Kilkenny War Memorial - For our tomorrow, they gave their today

Gerry Moran

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Gerry Moran

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news@kilkennypeople.ie

At the War Memorial

At the War Memorial

Well thanks be to God and His Blessed Mother. And the apostles. And all the saints in Heaven. Finally, at long, long last – some rain. And I was never as glad to see rain. In fact it was so welcome that my good wife and I went outside to look at it! I swear! And ah, the smell of it – I didn’t realise how much I missed that damp, wholesome, organic smell, One might think I was a poor farmer, with whom I very much sympathised, so welcoming was I of the soft, misty shower that gently ‘bathed’ the parched plants and trees and grass in our garden. And now I’m almost afraid to show my face in the local because while everyone else was revelling in our wonderful weather I was the guy pleading, praying almost, for rain! Damn it I was nearly hung out to dry (as if I wasn’t dry enough) for my exhortations. And now as their beautiful bronzed tans slowly fade into memory and normal complexions resume yours truly shall carry the burden of blame! Oh, woe is me.
Gentle rain
And perhaps it was fitting that a gentle rain should fall for the official unveiling of the Kilkenny World War 1 Memorial in the Peace Park last Sunday afternoon. As a youngster I always associated war with rain and mud and dark clouds and brooding skies. One reason had to do with the fact that war movies I saw back then were in black and white. In fact I was somewhat shocked when I first saw a war movie in colour, technicolour as they called it, and could not believe that the sun beamed down from beautiful blue skies while men shot and maimed and butchered each other. That wars took place on beautiful sunny days seemed totally alien to innocent me. Black and white made war seem far more acceptable and normal!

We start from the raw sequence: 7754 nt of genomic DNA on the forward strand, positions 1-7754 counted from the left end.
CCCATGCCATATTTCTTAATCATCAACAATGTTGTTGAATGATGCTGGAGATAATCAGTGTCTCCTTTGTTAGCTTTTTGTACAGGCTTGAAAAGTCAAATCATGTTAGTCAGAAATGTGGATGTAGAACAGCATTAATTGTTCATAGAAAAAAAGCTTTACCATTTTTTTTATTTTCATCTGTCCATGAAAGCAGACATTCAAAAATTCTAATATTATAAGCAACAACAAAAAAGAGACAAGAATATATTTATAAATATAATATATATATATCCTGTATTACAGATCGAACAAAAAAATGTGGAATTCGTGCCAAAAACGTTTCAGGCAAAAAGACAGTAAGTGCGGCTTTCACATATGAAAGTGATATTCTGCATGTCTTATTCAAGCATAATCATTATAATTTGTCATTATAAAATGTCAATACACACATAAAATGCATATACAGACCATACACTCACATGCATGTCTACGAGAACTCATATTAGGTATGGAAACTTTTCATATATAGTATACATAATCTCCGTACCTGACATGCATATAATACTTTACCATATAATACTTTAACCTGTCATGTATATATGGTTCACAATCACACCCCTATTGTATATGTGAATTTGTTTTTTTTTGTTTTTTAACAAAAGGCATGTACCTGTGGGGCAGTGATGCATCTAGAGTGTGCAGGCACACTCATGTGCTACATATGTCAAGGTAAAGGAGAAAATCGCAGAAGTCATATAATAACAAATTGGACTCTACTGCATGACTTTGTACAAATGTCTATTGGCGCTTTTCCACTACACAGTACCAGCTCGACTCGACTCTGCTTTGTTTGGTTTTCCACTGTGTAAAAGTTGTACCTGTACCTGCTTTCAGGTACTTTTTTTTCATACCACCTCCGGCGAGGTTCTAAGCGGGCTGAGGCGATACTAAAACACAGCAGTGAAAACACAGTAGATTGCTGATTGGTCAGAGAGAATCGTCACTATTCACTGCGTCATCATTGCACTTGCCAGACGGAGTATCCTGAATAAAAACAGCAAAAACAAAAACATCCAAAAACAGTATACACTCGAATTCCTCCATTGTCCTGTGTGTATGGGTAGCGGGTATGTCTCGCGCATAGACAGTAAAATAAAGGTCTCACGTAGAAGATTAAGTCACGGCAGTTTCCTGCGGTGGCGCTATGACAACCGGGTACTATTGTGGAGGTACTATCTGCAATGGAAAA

The Unity Singers sang ‘It’s a Long Way to Tipperary’ as we arrived for the unveiling. We so appreciated the music of the St. Patrick’s Brass & Reed Band and the Unity Singers who kept our spirits up throughout the long wait as the rain that I so welcomed earlier I now began to resent as it swished around my body, infiltrating the defences of my trusty brolly. And still several speeches to come! And may I say regarding those speeches – which weren’t many – they were apt and to the point.
Indeed I was half dreading the launching speech by Charlie Flanagan T.D. (you know how interesting politicians can be) but it was excellent. Not one irrelevant sentence or phrase, not one word wasted. It was a speech in fulsome praise of this historic city of ours and the efforts and achievements of the War Memorial committee. A Kilkenny man could not have written better! Mentioning the committee, as long as I know Dónal Croghan, the Chairman of same, I did not fully realise the time, the effort, and the tireless dedication this man gave to this project. Dónal, I salute you. And your committee. And our local council, especially Simon Walton and Colette Byrne, for their vital commitment, financial especially, without which this marvellous monument would not exist.
Moved
And I was very moved by the impassioned reading by Gerry Cody of the poem, ‘Armistice Day 2009’ by Orla Parkinson who was meant to read her own composition but who sadly passed away earlier in the year (a story in itself but not for now) I was also intrigued by Finbar McCarthy’s rendition on the bagpipes of ‘The Piper’s Lament’ which I recognised as ‘The Dawning of the Day’ and which many people would recognise as ‘Raglan Road’ penned by the poet Patrick Kavanagh to the air of ‘The Dawning of the Day’. And then ‘The Last Post’ which always sends a shiver down my spine but it was when our National Anthem, Amhrán na bhFiann, played out beneath our tricolour that the tears began to flow. Standing beside this monument to the brave Kilkenny men, and women, who gave their lives for ‘the freedom of small nations’ I couldn’t but think of the men in uniform in my own life - my father, God rest him, a soldier in the Irish army and my grandfather, a British soldier - but that, for certain sure, is a story for another time, another place.